Sramana Mitra: The problem with technology companies developing tools for the media, especially for whom you call data journalists, is that they just don’t pay.
Stew Langille: I agree. We found that as well. We came from Mint.com. When I was creating data warehouses, I also ran the marketing team. We took a similar approach to a dealer type in terms of using our data [as] an asset for both branding and the public good – communicating to people and educat[ing] them. This was part of the core values of the company. I would communicate this data to the media and say, “Look, we have data that shows that people are eating out less in restaurants during recession, and this is the primary drive of increasing the personal savings in a country. If there is one thing anyone can do, it is to stop eating in restaurants. This is by far exponentially more powerful than anything anybody can do.” It is the hidden secret of our generation – where are the public savings issues related to eating out in restaurants? We had insightful data on that, and we turned that to media and consumers and then published it – it would be awful.
At the same time, we got to a point where Visual.ly was exploring ways to monetize the business. We looked at the marketplaces and developer tools for journalists – we didn’t want to play poker, either. Since they didn’t want to pay, either, they tried things in-house, but it wasn’t working, and it is not going to work. As an entrepreneur, it becomes a real challenge. The way to do it is build for the brands, and you make it possible for the companies to showcase their data, as we did at Mint or as other companies have done.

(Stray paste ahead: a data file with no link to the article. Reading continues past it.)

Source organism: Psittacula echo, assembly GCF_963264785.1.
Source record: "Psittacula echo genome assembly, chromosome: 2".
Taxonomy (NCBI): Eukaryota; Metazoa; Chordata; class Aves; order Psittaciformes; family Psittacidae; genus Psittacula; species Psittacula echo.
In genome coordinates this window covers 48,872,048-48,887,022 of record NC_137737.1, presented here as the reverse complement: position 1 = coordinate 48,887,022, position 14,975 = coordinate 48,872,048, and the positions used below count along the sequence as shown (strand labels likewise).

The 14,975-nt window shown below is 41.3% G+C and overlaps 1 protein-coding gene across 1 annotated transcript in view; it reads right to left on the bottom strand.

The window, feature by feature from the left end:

SM: I think the way to play the media is to help the marketing and PR departments of brands to develop their infographics and then feed it to the media. I don’t think you can actually sell to the media and make any money.
SL: It is a real challenge. The media is sometimes unreasonable in terms of what they want and the pricing. Their business models are tough, but there are many companies that make a lot of money and do quite well. The media is just a break-even proposition for them. They do it to sell more terminals and to have more influence [...] We are going toward the other side of it. I think the media needs more tools to develop data, but I don’t think they are going to pay for them.
SM: I would not recommend for anybody to build tools for the media. It is a losing proposition.
SL: I agree. I had the exact same experience as you have. I learned the hard way.
SM: Is there anything else that you would like to cover in this conversation?
SL: If you are looking at the huge growth in big data and data visualization, I would like to hear thoughts or insights you have.
SM: We are doing this entire series. If you keep an eye on my blog, you will see that we have “Thought Leaders in Big Data” interviews published every week. If you are looking for what other people are doing in this industry, this would be a good place to keep an eye on.
SL: I think that is great, and I also think that big data is going to become more important because ultimately the way we are driven by is sharing. People want to share messages that have a concrete basis. If you properly source the data – if you don’t only source from Wikipedia – then there is nothing wrong in sourcing it from a company that may get some kind of brand exposure from it. It is not necessarily the brand that is creating a story. That is what I am saying. It could be referencing of data. If you are a good storyteller – like someone who is in the media telling a story – I think you should feel comfortable referencing information. You can do your own research, and you can evaluate the facts. Data for the public is not going to be universally available by public institutions. A lot of the data in our lives is going to be behind doors of companies. We are going to have to access that and do our own job in terms of filtering it. At some point, it is inevitable.
SM: Thank you, Stew.
SL: Thank you for your time.